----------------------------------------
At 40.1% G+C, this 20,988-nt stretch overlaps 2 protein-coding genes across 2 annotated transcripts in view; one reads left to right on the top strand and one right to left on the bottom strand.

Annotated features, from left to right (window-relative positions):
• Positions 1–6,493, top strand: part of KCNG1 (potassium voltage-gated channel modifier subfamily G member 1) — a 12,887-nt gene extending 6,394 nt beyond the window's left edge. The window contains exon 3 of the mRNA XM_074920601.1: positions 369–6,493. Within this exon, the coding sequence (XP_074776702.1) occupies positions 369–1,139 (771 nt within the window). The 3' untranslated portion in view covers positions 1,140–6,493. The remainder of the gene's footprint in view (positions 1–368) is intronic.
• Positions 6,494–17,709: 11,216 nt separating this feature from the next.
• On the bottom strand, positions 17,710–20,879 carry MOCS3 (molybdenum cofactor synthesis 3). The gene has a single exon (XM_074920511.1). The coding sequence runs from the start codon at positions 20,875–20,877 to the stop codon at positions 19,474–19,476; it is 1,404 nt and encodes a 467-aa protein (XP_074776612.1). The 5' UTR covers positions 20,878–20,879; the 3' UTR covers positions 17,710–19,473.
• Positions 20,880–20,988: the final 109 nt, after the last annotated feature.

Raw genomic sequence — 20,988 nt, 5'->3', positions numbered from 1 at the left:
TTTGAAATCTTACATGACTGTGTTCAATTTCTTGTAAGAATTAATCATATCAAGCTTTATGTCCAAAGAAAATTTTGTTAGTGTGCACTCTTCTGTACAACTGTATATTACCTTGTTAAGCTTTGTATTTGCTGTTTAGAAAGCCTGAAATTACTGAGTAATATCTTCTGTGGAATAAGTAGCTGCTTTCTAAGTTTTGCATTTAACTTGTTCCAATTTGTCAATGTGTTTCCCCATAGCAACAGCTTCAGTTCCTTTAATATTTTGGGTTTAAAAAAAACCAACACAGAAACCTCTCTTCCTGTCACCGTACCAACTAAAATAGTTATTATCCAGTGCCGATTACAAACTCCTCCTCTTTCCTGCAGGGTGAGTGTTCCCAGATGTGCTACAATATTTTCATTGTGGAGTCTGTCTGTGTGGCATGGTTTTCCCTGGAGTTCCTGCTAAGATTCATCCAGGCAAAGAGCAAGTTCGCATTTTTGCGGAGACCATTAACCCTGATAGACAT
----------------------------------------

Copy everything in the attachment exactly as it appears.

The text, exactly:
At 40.1% G+C, this 20,988-nt stretch overlaps 2 protein-coding genes across 2 annotated transcripts in view; one reads left to right on the top strand and one right to left on the bottom strand.

Annotated features, from left to right (window-relative positions):
• Positions 1–6,493, top strand: part of KCNG1 (potassium voltage-gated channel modifier subfamily G member 1) — a 12,887-nt gene extending 6,394 nt beyond the window's left edge. The window contains exon 3 of the mRNA XM_074920601.1: positions 369–6,493. Within this exon, the coding sequence (XP_074776702.1) occupies positions 369–1,139 (771 nt within the window). The 3' untranslated portion in view covers positions 1,140–6,493. The remainder of the gene's footprint in view (positions 1–368) is intronic.
• Positions 6,494–17,709: 11,216 nt separating this feature from the next.
• On the bottom strand, positions 17,710–20,879 carry MOCS3 (molybdenum cofactor synthesis 3). The gene has a single exon (XM_074920511.1). The coding sequence runs from the start codon at positions 20,875–20,877 to the stop codon at positions 19,474–19,476; it is 1,404 nt and encodes a 467-aa protein (XP_074776612.1). The 5' UTR covers positions 20,878–20,879; the 3' UTR covers positions 17,710–19,473.
• Positions 20,880–20,988: the final 109 nt, after the last annotated feature.

Raw genomic sequence — 20,988 nt, 5'->3', positions numbered from 1 at the left:
TTTGAAATCTTACATGACTGTGTTCAATTTCTTGTAAGAATTAATCATATCAAGCTTTATGTCCAAAGAAAATTTTGTTAGTGTGCACTCTTCTGTACAACTGTATATTACCTTGTTAAGCTTTGTATTTGCTGTTTAGAAAGCCTGAAATTACTGAGTAATATCTTCTGTGGAATAAGTAGCTGCTTTCTAAGTTTTGCATTTAACTTGTTCCAATTTGTCAATGTGTTTCCCCATAGCAACAGCTTCAGTTCCTTTAATATTTTGGGTTTAAAAAAAACCAACACAGAAACCTCTCTTCCTGTCACCGTACCAACTAAAATAGTTATTATCCAGTGCCGATTACAAACTCCTCCTCTTTCCTGCAGGGTGAGTGTTCCCAGATGTGCTACAATATTTTCATTGTGGAGTCTGTCTGTGTGGCATGGTTTTCCCTGGAGTTCCTGCTAAGATTCATCCAGGCAAAGAGCAAGTTCGCATTTTTGCGGAGACCATTAACCCTGATAGACAT